The Skunk ape is a hominid creature said to inhabit the swamps of the Florida Everglades. There have also been reported encounters in North Carolina and Arkansas, though the Florida sightings are far more common. It is also commonly referred to as "Swamp Ape", "Stink Ape", "The Myakka Ape", and "The Myakka Skunk Ape". It acquired its name from its ape-like appearance and the generally unpleasant odor that is said to accompany it. The United States National Park Service has claimed it only exists as a local myth. Sightings of the elusive creature were especially common in the 1960's and 70's, including Dade County, Florida reports of it roaming the neighborhoods.
In 2000 two photographs were taken by an anonymous woman and mailed to the Sarasota County, Florida Sheriff's Department. The woman included a letter stating that the pictures were taken in her backyard, and that the creature had taken apples from her back porch on three different nights. While she firmly believed the animal was an escaped orangutan, bigfoot enthusiasts now refer to these as the "Skunk Ape Photos".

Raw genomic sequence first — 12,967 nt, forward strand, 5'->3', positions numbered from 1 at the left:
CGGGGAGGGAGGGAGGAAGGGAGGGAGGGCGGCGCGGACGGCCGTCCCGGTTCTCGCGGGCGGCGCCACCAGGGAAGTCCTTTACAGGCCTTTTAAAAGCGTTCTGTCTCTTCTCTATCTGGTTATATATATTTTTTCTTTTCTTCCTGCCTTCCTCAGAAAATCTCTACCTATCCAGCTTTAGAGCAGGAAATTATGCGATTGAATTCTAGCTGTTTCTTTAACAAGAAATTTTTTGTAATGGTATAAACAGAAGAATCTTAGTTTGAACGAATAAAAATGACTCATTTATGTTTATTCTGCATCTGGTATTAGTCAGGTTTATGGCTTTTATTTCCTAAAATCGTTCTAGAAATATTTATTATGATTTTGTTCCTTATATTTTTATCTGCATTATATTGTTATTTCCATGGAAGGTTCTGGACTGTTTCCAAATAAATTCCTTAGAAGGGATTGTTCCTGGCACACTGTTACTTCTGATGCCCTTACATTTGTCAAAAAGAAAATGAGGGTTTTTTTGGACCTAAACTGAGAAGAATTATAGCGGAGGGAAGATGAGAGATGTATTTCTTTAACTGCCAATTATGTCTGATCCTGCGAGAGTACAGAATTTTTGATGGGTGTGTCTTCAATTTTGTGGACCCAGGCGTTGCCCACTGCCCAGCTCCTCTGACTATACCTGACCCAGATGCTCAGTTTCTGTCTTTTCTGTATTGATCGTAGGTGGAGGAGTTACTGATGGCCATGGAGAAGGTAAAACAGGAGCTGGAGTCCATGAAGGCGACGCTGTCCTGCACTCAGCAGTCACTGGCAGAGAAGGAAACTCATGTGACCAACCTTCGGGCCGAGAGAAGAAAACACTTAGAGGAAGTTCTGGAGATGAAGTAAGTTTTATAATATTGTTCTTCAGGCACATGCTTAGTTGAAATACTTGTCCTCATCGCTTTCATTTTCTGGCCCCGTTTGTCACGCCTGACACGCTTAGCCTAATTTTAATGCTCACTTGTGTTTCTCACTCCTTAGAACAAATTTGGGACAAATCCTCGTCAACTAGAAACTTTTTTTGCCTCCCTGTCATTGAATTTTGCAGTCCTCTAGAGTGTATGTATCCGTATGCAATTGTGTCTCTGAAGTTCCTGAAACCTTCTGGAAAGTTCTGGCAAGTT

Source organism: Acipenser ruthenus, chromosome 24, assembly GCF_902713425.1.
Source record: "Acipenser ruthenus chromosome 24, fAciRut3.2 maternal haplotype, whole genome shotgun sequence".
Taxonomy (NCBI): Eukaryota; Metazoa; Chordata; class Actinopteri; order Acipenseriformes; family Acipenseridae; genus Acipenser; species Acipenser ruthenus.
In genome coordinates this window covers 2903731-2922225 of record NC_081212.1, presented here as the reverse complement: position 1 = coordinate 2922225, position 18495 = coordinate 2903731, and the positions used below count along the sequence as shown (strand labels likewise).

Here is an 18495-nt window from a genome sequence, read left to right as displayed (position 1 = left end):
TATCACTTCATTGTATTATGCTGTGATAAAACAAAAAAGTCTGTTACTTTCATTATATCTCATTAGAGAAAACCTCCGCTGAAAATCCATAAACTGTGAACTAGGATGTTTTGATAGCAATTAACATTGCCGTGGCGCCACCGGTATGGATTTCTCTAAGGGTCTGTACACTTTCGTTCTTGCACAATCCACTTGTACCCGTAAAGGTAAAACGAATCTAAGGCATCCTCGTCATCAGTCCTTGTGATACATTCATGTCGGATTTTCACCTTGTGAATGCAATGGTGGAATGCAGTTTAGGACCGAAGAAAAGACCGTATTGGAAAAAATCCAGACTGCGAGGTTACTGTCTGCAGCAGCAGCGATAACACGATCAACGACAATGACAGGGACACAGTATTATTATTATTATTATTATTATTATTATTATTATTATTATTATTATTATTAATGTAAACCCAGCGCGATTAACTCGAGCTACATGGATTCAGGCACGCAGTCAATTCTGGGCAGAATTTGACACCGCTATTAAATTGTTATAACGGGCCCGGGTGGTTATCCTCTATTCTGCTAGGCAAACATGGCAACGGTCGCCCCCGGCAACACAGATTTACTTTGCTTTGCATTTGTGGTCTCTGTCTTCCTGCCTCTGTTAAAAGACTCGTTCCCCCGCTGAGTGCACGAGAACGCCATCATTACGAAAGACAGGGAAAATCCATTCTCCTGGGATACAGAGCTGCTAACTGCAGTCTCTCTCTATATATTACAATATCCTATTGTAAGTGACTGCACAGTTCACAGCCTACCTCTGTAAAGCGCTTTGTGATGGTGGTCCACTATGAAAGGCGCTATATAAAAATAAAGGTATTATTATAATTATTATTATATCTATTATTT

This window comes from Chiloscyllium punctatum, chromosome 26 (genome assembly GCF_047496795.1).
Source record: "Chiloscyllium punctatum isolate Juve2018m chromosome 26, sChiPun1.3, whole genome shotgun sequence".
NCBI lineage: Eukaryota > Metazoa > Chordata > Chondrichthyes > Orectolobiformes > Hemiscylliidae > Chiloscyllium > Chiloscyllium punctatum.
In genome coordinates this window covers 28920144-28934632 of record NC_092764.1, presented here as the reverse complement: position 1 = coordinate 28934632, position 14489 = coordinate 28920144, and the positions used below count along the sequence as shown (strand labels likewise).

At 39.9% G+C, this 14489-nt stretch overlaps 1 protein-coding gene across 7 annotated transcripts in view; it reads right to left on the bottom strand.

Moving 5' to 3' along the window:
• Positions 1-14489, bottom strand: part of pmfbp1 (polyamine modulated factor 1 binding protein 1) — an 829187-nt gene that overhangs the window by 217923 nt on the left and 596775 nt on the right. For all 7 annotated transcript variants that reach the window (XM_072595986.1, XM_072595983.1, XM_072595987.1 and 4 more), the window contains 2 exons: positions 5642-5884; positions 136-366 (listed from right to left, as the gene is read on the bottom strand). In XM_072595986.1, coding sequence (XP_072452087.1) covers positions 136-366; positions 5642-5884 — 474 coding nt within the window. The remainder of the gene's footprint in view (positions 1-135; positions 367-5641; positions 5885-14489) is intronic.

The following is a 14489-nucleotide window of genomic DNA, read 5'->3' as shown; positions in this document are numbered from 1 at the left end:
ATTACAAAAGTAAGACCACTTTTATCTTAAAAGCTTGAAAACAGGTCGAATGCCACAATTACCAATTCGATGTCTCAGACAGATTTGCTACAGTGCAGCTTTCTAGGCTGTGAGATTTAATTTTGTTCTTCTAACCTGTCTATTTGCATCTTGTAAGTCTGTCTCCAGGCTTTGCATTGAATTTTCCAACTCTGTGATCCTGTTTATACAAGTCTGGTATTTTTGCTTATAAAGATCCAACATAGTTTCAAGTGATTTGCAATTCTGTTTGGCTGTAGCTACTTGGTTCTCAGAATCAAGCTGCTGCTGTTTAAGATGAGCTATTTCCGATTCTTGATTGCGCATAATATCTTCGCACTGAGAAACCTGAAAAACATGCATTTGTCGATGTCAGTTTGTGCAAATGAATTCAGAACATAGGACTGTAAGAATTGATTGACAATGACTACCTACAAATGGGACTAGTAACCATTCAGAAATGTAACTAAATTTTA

Well-known cryptozoologist Loren Coleman helped to track down the photos to "an Eckerd photo lab at the intersection of Fruitville and Tuttle Roads in Sarasota, Florida.
Chester Moore Jr. has said the photos were taken near the Myakka River in Sarasota County.
Relationship to Bigfoot
It is common theory in the bigfoot society that the skunk ape is somewhat of a cousin of the more well-known bigfoot species. The two species are quite similar in appearance, both sharing physical traits with humans and other ape species, like chimpanzees and gorillas. Both bigfoots and skunk apes have been known to have these in common:
- Walks on hind legs in an upright posture.
- Covered in hair or fur.
- Has arms that are proportionally longer than a humans, compared to the legs.
- Walks slouched with knees bent, sometimes with arms swinging.
- Has been sighted by humans for a long time.
- Wikipedia, Skunk ape